daverupa wrote:Such an epistemological coma makes learning new information supremely difficult...
All we have to do is use our common sense.... The errors of those for whom materialism has killed all alternatives are not sublime distortions of thought which respond only to equally sublime methods of investigation; they are gross mistakes and they can be corrected with the help of a few platitudes... You can criticize science without becoming a scientist yourself. More especially, you can criticize scientific demands--demands for money, more power, greater influence in politics and especially in education--without becoming a scientist. A democratic criticims of science in not only not an absurdity--it belongs to the nature of knowledge....
It is the experience of this world that needs to be maintained, or improved if one wants to help people, which means that it is experience about this world that should be consulted, not the scientific evidence exclusively....
Mistakes occur [in science] and practical knowledge can correct the short-comings of an industrial-scientific approach. What we need...is not an increasingly aggressive applicatin of science that treats the locals as if they were idiots; what we need is a closer collaboration between experts and the people whose surroundings the experts want to judge, change, improve. Such an approach not only promises excellent results; it already achieved them in many countries. But results are not the only advantage. What is important is that the approach is much more humane than a purely objective procedure that treats ordinary people not as friends, or as potential collaborators, but as not always welcome because of rather disturbing sets of variables....
The sciences are not the last authority on the use of their produtct, their interpretation included. Questions of reality are too important to be left to the scientists.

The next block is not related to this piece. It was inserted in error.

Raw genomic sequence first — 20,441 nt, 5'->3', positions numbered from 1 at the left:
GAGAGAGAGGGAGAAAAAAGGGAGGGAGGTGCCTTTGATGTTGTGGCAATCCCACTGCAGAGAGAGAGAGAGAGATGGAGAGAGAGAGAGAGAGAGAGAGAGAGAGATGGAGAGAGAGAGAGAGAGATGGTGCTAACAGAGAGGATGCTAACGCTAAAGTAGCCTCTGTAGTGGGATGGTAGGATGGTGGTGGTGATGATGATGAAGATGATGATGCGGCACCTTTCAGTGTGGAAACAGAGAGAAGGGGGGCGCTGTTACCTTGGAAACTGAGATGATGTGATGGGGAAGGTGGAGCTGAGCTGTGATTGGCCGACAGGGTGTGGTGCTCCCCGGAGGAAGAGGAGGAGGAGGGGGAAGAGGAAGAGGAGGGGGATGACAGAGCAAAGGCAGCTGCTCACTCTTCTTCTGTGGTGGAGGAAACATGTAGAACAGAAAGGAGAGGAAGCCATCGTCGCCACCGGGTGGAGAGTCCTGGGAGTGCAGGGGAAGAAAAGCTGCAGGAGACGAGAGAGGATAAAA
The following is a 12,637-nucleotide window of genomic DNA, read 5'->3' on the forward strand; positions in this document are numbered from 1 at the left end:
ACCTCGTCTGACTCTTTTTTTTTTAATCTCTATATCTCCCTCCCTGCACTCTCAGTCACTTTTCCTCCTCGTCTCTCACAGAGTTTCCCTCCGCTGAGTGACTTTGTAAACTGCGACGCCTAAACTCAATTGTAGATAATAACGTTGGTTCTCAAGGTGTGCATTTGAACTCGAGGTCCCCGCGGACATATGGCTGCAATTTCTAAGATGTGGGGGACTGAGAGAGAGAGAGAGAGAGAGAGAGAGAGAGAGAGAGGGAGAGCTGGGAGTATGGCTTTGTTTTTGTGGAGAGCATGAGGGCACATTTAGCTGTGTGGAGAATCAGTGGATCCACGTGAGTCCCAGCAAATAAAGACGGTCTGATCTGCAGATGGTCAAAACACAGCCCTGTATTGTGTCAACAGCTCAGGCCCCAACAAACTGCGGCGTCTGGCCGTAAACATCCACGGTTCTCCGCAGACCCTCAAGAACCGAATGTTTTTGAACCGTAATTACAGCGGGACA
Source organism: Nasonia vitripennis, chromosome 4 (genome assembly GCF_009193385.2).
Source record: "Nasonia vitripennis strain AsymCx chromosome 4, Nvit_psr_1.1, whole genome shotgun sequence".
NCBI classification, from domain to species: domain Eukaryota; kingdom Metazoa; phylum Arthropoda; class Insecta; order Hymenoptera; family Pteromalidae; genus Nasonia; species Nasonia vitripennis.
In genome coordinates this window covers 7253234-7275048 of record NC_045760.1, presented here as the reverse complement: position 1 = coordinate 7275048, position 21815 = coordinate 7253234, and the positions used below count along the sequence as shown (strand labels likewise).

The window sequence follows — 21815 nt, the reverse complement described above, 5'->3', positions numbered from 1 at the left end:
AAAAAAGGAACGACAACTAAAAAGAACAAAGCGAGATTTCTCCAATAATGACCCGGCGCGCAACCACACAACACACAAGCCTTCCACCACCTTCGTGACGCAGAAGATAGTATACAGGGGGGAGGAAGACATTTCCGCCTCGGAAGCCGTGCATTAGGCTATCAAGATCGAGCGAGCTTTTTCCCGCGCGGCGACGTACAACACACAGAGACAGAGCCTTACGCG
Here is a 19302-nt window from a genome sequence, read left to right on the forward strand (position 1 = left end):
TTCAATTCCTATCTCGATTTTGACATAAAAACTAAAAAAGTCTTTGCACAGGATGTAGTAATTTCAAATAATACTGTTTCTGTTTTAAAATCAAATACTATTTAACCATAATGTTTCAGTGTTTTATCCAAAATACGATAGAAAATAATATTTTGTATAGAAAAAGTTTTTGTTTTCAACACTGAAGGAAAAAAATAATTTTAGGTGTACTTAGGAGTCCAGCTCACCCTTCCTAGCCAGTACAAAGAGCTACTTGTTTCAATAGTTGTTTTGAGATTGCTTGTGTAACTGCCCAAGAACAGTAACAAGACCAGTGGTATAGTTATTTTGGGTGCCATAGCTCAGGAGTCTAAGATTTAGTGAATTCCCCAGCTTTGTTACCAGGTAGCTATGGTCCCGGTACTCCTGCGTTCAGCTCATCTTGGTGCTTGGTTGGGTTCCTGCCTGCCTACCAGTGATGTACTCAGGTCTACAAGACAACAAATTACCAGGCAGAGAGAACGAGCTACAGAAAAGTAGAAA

-Paul Feyerabend, The Tyranny of Science; "The Disunity of Science" (Polity: 2012, pp. 35-6, 44, 48-9, 51)
Science achieves a consensus when scientists stop arguing. When a question is first asked – like ‘what would happen if we put a load more CO2 in the atmosphere?’ – there may be many hypotheses about cause and effect. Over a period of time, each idea is tested and retested – the processes of the scientific method – because all scientists know that reputation and kudos go to those who find the right answer (and everyone else becomes an irrelevant footnote in the history of science). Nearly all hypotheses will fall by the wayside during this testing period, because only one is going to answer the question properly, without leaving all kinds of odd dangling bits that don’t quite add up. Bad theories are usually rather untidy.
But the testing period must come to an end. Gradually, the focus of investigation narrows down to those avenues that continue to make sense, that still add up, and quite often a good theory will reveal additional answers, or make powerful predictions, that add substance to the theory. When Russian scientist Dmitri Mendeleev constructed his periodic table of elements, not only did he fit all known elements successfully, he predicted that elements we didn’t even know about would turn up later on – and they did!